One of our main challenges was the food situation. All the food is located in the outside market. Obviously it’s all natural foods: vegetables, fruits, rice, beans, etc., with no processed foods like we mostly see in our supermarkets. It’s a great thing but it also makes things a little bit more complicated when making meals. I had absolutely no experience cooking with such ingredients, mixed with the fact that there is no place we could go out to eat, we have to cook every meal, which again, I’m not shy to say, was a pretty big challenge. But now I’m starting to realize that this challenge became an opportunity for me to develop cooking skills with limited resources, and although I’m not one to brag, the lentil soup I made a few days ago was objectively amazing.
At work, everything is running pretty smoothly. Local staff is extremely helpful and the project is moving forward, some parts at an impressive pace. We still have some adjustment to make, as Haitian culture is very different from Canadian culture, which can be felt throughout various work assignments, but with all the help we receive, I have no doubt that we will be able to complete all of the tasks that were assigned to us.
Greetings from Terrier Rouge, Haiti! My name is Marie Dumont, and Jean-Christophe (JC) Taillandier and we are the two interns working for ISCA on their poultry production project here in Northern Haiti. We were welcomed to the country with Lloyd Dalziel, director of ISCA, who took the long trip to Port-au-Prince from Charlottetown, and the even longer trip from the capital to Terrier Rouge with us. We’ve been introduced to our partners at Chalice, and have met the families who have received chicken coops from this project. With Lloyd returning to Canada after a week, the two of us has been busy selecting new families to receive chicken coops, ordering materials, and getting construction started. Now we are beginning our second week of work, and while a lot has been done, there’s still a lot left to do.
But first, I’ll explain how I arrived here. I’m finishing my Master’s degree in international development at the University of Ottawa. I’ve taken courses in foreign aid, economics, policy, theories of development, and politics. I have a strong academic interest in development projects, yet my résumé lacks experience working in this field. I applied for this internship, as I know it would help build my experience and skills as a development practitioner and would enable me to apply my knowledge for this project. This internship is through the International Youth Internship Program, funded by Global Affairs Canada, offering six-month internships to Canadian youth age 19 – 30 as part of Canada’s youth employment strategy. ISCA partners with the Atlantic Council for International Cooperation (ACIC), which organizes some of our training and logistics. We had a fantastic week of training with the other 19 ACIC interns who, like us, were preparing to go abroad for the next six months. That training feels like it was so long ago now, but friendships were made that I am sure will last a life time.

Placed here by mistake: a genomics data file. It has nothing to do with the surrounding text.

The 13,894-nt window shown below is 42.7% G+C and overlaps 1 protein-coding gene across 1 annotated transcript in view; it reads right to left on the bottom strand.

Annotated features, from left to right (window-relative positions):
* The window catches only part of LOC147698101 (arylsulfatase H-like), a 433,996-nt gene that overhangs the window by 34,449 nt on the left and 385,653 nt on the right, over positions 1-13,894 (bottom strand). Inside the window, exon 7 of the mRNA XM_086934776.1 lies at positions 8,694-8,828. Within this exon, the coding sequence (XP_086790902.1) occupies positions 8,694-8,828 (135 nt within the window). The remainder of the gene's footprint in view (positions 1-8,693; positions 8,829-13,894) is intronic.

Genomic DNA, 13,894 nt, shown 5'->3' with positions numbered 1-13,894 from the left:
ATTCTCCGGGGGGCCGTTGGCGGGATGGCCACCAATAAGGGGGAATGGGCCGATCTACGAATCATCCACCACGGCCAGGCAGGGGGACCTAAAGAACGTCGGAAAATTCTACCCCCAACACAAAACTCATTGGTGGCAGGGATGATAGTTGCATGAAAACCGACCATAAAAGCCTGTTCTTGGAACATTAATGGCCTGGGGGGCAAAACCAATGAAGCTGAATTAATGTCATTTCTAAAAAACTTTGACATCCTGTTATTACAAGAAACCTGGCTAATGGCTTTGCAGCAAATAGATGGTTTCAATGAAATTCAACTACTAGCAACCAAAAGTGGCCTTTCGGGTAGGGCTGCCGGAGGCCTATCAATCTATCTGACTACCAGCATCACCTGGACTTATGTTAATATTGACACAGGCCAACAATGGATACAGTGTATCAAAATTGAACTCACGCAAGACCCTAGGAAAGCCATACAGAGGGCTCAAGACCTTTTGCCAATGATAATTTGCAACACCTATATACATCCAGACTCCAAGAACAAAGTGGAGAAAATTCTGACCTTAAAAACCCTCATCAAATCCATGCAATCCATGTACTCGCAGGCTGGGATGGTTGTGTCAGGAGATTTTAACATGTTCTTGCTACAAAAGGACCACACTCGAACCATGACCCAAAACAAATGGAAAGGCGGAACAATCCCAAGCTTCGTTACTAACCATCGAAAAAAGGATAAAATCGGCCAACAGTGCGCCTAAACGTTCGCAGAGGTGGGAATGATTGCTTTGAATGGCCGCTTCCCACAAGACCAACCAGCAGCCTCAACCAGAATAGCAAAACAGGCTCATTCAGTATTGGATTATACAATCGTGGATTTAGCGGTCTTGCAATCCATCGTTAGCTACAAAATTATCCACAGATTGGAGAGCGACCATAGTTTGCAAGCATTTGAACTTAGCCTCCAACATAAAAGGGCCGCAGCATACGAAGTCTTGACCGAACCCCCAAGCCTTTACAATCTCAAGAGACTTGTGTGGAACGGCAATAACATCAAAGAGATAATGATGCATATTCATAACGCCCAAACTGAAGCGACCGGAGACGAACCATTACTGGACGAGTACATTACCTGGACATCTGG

Although training for this internship was comprehensive and thorough, nothing can prepare us for the work that needs to be done in Haiti. My first observation is that work can happen quite quickly in Haiti, with our orders coming in earlier than expected, the wonderful carpenter, Wilfred, working quickly and organizing other carpenters to help. On the other hand, small obstacles like the price of chicks suddenly increasing by 1 gourde (about 2 Canadian cents), intermittent internet outages (as we are experiencing now), an increase in the cost of gas, or an unexpected delay on the arrival of the chicks, can have greater impact than when working in Canada.
Here’s some of the progress that has been made. With the 17 families that already have already received chicken coops, eight would be receiving chicks. The chicks were to arrive Monday; therefore we thought we would work on the weekend to ensure we were prepared for their arrival. We went with their adviser, Kency, to get rice hulls, which the families use as bedding for the chickens. We are able to access the rice hulls cheaply, but getting it is a bit of a process. First, all of the bags must be collected from the families, as they are re-used every time. Then, with a trike buggy, we head to the massive hill of rice hulls. JC and I looked at the big hill, and the bags we had to fill, and wondered how all of these bags were going to be filled. Kency had a solution. The many children that were around the area gathered around the buggy and began filling the many bags with rice hulls. It was fun for them! After, Kency gave them a tip of 5 gourdes each. Then it was time to transport the 16 bags back to Terrier Rouge to distribute to the families. Needing to stop only three times because the bags were falling off, we finally were able to distribute the bags to the families in Terrier Rouge and Grand Bassin. As it turns out, the chicks won’t arrive until September 22nd, but at least we’re prepared
We’ve also selected 5 new families that will receive chicken coops on their property. Construction with Wilfrid and his team has begun. Arriving at 6:30 am when his shift started at 8 am, it was clear that he was eager to begin building. He hired two workers to help, and after the first day, the first coop was nearly done. He’s not finished two and onto the third. The families are actively helping in the construction. It is clear they are excited about having the coops.